- huhtikuu, 2018 5
- maaliskuu, 2018 2
- helmikuu, 2018 2
- tammikuu, 2018 1
- joulukuu, 2017 1
- marraskuu, 2017 3
- lokakuu, 2017 3
- syyskuu, 2017 3
- elokuu, 2017 1
- kesäkuu, 2017 3
- toukokuu, 2017 3
- huhtikuu, 2017 3
- maaliskuu, 2017 3
- helmikuu, 2017 2
- tammikuu, 2017 1
- joulukuu, 2016 2
- marraskuu, 2016 3
- lokakuu, 2016 4
- syyskuu, 2016 3
- kesäkuu, 2016 2
- toukokuu, 2016 1
- huhtikuu, 2016 1
- maaliskuu, 2016 1
- helmikuu, 2016 2
- tammikuu, 2016 1
- joulukuu, 2015 1
- marraskuu, 2015 1
- syyskuu, 2015 1
- elokuu, 2015 1
- kesäkuu, 2015 1
- toukokuu, 2015 1
- huhtikuu, 2015 1
- maaliskuu, 2015 1
- helmikuu, 2015 1
- joulukuu, 2014 1
- lokakuu, 2014 1
The labour market in Finland is more flexible than its reputation27.12.2017
International comparison demonstrates that the rigidity of the Finnish labour market is exaggerated.
The universal nature of collective bargaining agreements limits basic rights. Collective bargaining agreements restrict agreements locally. Terminating employees is difficult. The agreement culture erodes companies’ ability to compete.
The lack of flexibility in the labour market and slow economic growth is often attributed to trade unions in public dialogue.
– The prejudices are not true. International comparison demonstrates that Finland has a rather flexible labour market when compared to the most central competing nations, says Heikki Kauppi, Chairman of the Federation of Professional and Managerial Staff (YTN).
Entering local agreements is widely possible
Increasing local agreements has been a hot topic over the past few years on the labour market.
– YTN’s collective bargaining agreements allow for many things to be agreed on locally. Working hours, for example, can be agreed on locally with quite a bit of flexibility. The problem usually is that there has been the lack of will or knowledge to exercise this option or it was not deemed necessary, Kauppi comments.
Rigidity can be looked at from many different perspectives. Kauppi uses terminating employees as an example, which is often seen as expensive and difficult.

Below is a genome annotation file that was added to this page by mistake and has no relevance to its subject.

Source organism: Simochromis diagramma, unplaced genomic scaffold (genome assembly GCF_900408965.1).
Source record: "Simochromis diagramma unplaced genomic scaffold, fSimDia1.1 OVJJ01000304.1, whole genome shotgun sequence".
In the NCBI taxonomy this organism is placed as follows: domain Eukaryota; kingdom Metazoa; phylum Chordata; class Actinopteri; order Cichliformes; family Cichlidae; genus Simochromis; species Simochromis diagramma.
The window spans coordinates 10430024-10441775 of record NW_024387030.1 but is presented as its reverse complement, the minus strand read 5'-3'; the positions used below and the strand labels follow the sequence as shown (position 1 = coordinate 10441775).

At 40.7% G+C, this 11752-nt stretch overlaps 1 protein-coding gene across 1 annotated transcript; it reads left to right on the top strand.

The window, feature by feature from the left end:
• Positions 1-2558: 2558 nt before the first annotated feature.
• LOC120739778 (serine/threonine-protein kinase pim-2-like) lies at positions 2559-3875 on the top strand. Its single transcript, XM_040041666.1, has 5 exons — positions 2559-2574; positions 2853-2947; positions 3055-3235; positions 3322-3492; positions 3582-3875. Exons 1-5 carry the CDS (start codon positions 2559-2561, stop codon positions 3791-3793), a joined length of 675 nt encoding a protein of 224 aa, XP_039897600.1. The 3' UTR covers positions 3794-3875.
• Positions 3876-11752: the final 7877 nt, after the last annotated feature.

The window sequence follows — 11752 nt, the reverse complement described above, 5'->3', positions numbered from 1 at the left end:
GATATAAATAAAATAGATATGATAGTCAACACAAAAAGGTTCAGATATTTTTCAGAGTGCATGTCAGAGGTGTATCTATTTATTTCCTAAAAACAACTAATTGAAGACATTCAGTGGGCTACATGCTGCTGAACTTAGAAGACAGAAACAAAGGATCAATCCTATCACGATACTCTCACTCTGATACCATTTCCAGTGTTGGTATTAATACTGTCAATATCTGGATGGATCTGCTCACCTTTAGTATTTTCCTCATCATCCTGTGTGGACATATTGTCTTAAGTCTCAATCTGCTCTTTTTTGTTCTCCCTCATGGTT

However, an OECD indicator indicates that collective termination is easier in Finland than it is in Sweden and Germany.
– Terminating employees on financial or production-related grounds is particularly easy, which is even easier in Finland than it is in Great Britain or the United states.
More fixed-term workers than in Sweden or Germany
The Eurostat statistics reveal that regulation of fixed-term employment contracts is less strict in Finland than in OECD countries on average. Finland has more fixed-term workers than Germany and Denmark, but less than Sweden.
In turn, people work less on a part-time basis in Finland than the EU average.
– The turnover of the labour force is the third highest in Europe, after Denmark and Spain, Kauppi adds.
Europe’s most flexible working hours
Finland is at the top of all of Europe with flexible working hours arrangements. Finland is the country where it is the easiest to vary start and end times at work and use the accrued hours as holidays.
– Working hour practices are often even too flexible and endanger coping at work, some are even in violation of current laws. For example, a managerial employee often works two hours of overtime a week when estimating conservatively, which amounts to a hundred hours a year. The overtime compensation required by the Working Hours Act is only paid to one in four managerial employees, Kauppi estimates.
In one area, however, Finland is at the bottom of the list. According to the World Economic Forum (WEF) Global Competitiveness Report, Finland is the worst of 140 countries in flexibility of wage determination. WEF equates the rigidity of wage determination to centralised agreements. WEF believes that the more centralised agreeing on the terms of work, the more rigid wage determination is.
– This wouldn’t appear to be a very significant factor, however, as Germany and Sweden are ranked 132nd and 133rd in this area, Kauppi compares.
Text: Aku Karjalainen